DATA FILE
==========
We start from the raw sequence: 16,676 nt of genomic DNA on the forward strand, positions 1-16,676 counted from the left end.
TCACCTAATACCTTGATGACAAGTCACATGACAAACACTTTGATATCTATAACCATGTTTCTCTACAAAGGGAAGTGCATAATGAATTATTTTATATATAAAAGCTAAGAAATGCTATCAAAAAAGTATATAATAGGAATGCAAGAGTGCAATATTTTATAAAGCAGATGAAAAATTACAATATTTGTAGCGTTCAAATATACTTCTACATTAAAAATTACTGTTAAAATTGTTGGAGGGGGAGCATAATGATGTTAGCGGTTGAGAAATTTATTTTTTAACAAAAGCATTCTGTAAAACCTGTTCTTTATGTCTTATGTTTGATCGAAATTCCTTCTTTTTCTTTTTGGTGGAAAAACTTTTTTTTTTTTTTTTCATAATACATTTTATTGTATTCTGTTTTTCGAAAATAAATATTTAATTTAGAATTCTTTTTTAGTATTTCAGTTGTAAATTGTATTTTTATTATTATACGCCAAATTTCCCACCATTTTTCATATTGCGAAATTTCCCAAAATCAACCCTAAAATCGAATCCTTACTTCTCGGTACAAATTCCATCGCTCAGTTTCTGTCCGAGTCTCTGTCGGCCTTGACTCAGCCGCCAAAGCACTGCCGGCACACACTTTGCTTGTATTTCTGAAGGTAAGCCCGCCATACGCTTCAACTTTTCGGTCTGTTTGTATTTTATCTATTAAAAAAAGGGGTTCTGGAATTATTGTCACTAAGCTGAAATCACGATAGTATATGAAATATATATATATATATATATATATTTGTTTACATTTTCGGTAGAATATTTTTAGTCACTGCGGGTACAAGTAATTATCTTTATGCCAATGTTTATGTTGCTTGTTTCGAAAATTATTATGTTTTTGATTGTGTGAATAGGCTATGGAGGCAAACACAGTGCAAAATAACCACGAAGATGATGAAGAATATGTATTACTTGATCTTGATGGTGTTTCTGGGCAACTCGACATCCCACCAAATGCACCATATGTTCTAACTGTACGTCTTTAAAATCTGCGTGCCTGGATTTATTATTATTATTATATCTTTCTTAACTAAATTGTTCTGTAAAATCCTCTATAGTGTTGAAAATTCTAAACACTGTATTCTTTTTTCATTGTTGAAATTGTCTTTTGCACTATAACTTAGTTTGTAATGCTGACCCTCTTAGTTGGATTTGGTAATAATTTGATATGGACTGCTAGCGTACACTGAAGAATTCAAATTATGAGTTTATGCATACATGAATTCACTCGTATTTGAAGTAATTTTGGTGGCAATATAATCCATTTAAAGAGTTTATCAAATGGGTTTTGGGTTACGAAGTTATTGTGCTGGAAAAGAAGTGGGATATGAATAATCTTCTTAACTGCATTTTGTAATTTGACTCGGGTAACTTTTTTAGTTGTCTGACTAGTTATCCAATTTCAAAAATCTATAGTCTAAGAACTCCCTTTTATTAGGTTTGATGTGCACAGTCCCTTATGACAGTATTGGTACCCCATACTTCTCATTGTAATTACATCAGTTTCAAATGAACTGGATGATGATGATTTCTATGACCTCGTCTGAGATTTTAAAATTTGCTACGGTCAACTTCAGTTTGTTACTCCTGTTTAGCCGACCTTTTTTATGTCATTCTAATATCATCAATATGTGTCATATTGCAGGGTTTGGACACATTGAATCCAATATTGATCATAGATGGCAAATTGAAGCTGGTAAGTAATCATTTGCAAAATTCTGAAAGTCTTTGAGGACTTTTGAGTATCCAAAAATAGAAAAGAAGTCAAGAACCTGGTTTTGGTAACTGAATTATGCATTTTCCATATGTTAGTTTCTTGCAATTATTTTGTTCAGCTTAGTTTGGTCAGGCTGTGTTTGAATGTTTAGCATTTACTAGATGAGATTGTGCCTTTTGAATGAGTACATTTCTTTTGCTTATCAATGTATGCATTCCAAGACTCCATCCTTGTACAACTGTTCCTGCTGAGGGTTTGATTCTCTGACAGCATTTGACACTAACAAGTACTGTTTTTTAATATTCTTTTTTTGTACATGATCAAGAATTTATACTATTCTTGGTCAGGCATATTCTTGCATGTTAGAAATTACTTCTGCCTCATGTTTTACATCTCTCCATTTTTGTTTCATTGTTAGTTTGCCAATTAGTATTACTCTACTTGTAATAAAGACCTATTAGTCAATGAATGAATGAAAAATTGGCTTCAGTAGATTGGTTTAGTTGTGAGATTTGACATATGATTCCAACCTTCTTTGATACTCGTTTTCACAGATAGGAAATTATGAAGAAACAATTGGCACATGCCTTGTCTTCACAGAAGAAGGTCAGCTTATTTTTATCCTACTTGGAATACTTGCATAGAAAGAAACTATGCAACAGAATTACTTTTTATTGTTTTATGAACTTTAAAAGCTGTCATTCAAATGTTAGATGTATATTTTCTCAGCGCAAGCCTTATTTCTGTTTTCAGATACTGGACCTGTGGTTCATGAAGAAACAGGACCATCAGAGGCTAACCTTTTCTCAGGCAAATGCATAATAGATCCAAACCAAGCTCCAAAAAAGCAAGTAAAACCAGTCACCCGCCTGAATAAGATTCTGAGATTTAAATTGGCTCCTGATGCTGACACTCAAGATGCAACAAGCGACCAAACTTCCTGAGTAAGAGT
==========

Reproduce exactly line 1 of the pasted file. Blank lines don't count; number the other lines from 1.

We start from the raw sequence: 16,676 nt of genomic DNA on the forward strand, positions 1-16,676 counted from the left end.